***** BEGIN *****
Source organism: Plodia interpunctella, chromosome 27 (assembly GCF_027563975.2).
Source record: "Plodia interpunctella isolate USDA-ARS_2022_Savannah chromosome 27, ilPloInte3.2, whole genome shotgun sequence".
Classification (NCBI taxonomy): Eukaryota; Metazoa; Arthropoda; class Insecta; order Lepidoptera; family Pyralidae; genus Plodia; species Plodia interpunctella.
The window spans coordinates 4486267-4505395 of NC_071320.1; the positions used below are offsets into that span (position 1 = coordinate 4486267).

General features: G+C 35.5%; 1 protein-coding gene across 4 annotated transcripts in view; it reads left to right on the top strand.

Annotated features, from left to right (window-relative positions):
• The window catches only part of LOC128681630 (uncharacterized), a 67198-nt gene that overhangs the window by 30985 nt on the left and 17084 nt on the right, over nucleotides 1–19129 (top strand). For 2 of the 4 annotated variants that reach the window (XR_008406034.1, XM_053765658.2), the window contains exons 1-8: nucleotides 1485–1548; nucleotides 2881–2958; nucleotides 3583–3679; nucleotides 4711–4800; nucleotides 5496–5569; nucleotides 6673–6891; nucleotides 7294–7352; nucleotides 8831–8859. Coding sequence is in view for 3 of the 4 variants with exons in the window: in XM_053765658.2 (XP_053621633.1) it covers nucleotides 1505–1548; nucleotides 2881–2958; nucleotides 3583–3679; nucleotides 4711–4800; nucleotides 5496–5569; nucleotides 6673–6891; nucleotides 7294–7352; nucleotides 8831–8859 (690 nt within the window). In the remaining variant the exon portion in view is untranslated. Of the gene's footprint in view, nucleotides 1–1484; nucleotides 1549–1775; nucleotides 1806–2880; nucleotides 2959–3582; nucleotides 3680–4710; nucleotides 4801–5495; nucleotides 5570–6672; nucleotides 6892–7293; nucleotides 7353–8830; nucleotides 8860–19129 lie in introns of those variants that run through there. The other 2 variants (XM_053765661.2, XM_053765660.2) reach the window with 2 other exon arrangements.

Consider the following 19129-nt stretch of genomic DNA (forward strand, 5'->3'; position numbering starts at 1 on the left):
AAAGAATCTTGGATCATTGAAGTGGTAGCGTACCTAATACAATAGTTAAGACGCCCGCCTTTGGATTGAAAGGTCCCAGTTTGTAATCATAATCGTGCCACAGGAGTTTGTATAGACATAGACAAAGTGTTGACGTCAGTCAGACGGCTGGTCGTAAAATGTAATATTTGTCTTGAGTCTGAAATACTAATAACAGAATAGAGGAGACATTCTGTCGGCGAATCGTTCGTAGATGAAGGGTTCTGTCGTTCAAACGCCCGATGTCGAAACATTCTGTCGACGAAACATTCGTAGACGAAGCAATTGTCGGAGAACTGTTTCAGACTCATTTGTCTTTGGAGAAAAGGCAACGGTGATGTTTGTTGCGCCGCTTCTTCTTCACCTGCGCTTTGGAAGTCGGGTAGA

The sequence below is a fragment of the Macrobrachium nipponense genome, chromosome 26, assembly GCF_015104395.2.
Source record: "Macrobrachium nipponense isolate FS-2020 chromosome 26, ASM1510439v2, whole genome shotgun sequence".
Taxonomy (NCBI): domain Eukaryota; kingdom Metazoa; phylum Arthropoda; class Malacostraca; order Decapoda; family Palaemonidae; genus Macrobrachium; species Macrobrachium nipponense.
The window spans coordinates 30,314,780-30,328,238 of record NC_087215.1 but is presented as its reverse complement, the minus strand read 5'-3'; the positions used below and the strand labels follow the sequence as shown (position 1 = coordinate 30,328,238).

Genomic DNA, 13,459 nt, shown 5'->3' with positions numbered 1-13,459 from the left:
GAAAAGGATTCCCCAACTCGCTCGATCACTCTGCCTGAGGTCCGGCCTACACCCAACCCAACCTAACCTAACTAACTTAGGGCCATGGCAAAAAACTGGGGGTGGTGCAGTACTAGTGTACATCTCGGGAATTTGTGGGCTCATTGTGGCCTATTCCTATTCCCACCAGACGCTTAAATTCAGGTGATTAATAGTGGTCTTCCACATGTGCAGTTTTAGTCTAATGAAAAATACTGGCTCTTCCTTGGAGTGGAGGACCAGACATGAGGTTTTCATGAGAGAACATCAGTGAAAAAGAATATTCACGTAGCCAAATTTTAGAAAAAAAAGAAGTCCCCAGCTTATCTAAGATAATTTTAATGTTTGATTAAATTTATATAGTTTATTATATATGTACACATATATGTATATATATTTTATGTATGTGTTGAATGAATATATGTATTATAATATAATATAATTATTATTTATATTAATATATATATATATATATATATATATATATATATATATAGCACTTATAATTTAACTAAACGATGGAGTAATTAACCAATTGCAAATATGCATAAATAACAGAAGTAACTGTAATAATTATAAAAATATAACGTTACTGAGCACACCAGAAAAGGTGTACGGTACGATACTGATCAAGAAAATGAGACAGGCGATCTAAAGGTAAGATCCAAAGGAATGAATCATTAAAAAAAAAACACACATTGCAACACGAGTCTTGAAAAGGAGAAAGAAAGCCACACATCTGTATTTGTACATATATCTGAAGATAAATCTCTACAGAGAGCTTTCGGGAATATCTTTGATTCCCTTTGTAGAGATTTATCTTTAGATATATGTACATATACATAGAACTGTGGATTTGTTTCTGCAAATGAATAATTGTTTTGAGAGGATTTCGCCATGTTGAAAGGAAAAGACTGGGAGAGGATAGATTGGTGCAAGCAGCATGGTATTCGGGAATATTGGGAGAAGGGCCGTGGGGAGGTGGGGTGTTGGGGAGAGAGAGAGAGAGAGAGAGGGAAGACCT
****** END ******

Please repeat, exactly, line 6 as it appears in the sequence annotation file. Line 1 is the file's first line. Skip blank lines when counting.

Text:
Annotated features, from left to right (window-relative positions):